The US auto industry is looking up, despite the COVID pandemic – and that has car watchers and Wall Street analysts alike moving toward a cautious optimism. Customers are starting to buy cars again, as shown by Toyota Motor’s December figures: The company reported sales of 249,601 vehicles, up 20.4% year-over-year.
Now, with vaccination rates increasing and better spring weather just a couple of months away, the car companies are predicting increased demand – and for 2021, they expect to see substantial year-over-year gains as they recoup from depressed sales in the ‘corona year.’
Against this backdrop, J.P. Morgan is pounding the table on two auto stocks in particular, noting that each could surge at least 20% in the year ahead. We ran the the two through TipRanks database to see what other Wall Street’s analysts have to say about them.
Ford Motor (F)
Ford Motor is the smallest of Detroit’s Big Three. Boasting a $45 billion market cap, however, Ford shows that ‘small’ is a relative concept. The company also boasts a loyal customer base and a solid sales foundation build on the F-series pickups.
Ford’s Q3 revenue, at $37.5 billion, showed a turnaround from the corona-induced losses of 1H20; it was the strongest quarter yet reported for 2020, and beat expectations by 13%. Net profit for the third quarter was $2.34 billion in Q3, a 22% year-over-year gain.
The quarterly performance was bolstered by a 35% market share for the F-series trucks in the US market, a 22% increase in product shipments to China, and the best performance by Ford Credit in 15 years.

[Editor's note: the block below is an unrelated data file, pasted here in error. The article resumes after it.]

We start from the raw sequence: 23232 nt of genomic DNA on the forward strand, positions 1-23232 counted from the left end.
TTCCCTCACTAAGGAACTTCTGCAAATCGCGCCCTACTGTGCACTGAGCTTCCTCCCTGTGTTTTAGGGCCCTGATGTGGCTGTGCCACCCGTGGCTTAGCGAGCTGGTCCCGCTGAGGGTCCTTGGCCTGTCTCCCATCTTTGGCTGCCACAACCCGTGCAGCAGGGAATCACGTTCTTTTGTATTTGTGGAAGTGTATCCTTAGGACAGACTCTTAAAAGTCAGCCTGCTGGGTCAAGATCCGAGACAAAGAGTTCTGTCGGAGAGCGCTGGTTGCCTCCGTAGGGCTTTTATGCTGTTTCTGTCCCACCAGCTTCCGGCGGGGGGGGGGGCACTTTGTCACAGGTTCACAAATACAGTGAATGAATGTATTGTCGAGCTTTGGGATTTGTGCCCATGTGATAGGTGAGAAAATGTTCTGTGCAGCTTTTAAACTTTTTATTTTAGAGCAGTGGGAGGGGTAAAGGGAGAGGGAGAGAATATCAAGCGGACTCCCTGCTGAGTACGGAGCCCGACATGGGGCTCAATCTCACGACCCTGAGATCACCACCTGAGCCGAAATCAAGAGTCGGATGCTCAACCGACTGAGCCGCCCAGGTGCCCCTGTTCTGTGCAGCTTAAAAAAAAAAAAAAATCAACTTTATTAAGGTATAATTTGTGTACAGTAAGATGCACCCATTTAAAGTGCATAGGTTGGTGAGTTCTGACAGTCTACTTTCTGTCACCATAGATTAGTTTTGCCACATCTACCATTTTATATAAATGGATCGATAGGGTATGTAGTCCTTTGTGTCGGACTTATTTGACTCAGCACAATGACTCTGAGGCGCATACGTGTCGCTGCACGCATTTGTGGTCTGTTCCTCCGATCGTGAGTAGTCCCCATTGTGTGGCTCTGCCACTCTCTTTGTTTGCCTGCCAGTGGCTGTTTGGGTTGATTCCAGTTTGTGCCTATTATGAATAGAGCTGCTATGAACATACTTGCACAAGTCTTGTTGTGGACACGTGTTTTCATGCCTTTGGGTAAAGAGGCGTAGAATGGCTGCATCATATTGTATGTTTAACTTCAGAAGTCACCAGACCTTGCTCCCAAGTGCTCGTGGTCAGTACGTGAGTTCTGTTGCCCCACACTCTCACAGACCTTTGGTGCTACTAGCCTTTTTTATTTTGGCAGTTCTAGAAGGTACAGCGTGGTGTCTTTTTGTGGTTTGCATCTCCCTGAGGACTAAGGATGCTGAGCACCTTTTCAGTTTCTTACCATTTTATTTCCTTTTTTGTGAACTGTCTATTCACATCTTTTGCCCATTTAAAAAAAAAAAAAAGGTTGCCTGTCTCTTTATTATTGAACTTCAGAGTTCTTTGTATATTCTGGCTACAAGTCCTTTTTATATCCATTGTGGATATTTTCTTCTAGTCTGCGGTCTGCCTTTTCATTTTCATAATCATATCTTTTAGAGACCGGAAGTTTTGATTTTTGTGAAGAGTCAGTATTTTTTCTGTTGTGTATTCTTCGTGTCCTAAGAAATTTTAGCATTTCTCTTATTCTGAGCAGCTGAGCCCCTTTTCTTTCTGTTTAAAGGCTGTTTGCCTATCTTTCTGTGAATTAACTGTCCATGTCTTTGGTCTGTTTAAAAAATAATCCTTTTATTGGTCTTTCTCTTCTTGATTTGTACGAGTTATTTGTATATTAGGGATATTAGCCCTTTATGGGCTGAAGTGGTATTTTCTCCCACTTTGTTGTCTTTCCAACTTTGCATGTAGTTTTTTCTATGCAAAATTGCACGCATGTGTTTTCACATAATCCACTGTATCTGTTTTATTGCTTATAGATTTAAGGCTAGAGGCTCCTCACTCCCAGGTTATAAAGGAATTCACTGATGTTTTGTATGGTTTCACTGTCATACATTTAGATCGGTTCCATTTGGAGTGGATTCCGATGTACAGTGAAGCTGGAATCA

In recent months, however, Ford has taken some hits. The company was forced to issue a pair of safety recalls in the North American market this past November, on select models of the Taurus, Explorer, Edge, and Lincoln Aviator vehicles. And earlier this month, Ford announced that it would take a $4.1 billion hit due to the closure of three manufacturing plants in Brazil.
Reviewing Ford for JPM, analyst Ryan Brinkman notes several factors that will support the stock.
“We find Ford shares attractive given valuation only roughly in line with history despite a number of significant positives, including (1) a substantially refreshed vehicle lineup including hot new introductions such as the Mustang Mach-E battery electric crossover, new Ford Bronco (>190K reservations), Bronco Sport, and upcoming F-150); (2) a refreshed F-150 has historically led to a substantial improvement in North American profitability, which we expect by 2Q21; (3) the “Bold Moves” Ford is taking to right-size its international operations, including most recently in South America, we think will free up capital for use in initiatives investors are likely to reward more, such as its electrification and autonomous efforts,” Brinkman wrote.
In line with his bullish comments, Brinkman upgraded his stance on F, from Neutral to Overweight (i.e. Buy), and set a $14 price target, implying an upside of 25% for the year ahead. (To watch Brinkman’s track record, click here)